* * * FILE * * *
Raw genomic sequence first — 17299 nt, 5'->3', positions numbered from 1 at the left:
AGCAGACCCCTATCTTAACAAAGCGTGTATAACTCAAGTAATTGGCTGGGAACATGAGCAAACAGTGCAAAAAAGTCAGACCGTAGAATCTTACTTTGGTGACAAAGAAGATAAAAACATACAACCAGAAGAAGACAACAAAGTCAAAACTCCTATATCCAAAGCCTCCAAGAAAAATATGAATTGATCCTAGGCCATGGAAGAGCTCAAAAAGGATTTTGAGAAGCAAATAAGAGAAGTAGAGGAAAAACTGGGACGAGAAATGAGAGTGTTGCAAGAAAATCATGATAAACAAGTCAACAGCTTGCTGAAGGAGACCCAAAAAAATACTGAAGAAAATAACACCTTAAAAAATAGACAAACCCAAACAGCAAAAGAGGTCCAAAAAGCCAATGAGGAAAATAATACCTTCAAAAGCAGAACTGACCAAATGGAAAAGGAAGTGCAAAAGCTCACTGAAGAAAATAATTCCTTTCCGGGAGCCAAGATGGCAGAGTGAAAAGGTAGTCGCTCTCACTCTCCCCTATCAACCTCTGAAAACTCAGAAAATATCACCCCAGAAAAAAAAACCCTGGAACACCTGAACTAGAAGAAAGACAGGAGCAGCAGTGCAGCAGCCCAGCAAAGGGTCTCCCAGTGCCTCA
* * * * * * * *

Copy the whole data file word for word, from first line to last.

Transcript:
Raw genomic sequence first — 17299 nt, 5'->3', positions numbered from 1 at the left:
AGCAGACCCCTATCTTAACAAAGCGTGTATAACTCAAGTAATTGGCTGGGAACATGAGCAAACAGTGCAAAAAAGTCAGACCGTAGAATCTTACTTTGGTGACAAAGAAGATAAAAACATACAACCAGAAGAAGACAACAAAGTCAAAACTCCTATATCCAAAGCCTCCAAGAAAAATATGAATTGATCCTAGGCCATGGAAGAGCTCAAAAAGGATTTTGAGAAGCAAATAAGAGAAGTAGAGGAAAAACTGGGACGAGAAATGAGAGTGTTGCAAGAAAATCATGATAAACAAGTCAACAGCTTGCTGAAGGAGACCCAAAAAAATACTGAAGAAAATAACACCTTAAAAAATAGACAAACCCAAACAGCAAAAGAGGTCCAAAAAGCCAATGAGGAAAATAATACCTTCAAAAGCAGAACTGACCAAATGGAAAAGGAAGTGCAAAAGCTCACTGAAGAAAATAATTCCTTTCCGGGAGCCAAGATGGCAGAGTGAAAAGGTAGTCGCTCTCACTCTCCCCTATCAACCTCTGAAAACTCAGAAAATATCACCCCAGAAAAAAAAACCCTGGAACACCTGAACTAGAAGAAAGACAGGAGCAGCAGTGCAGCAGCCCAGCAAAGGGTCTCCCAGTGCCTCA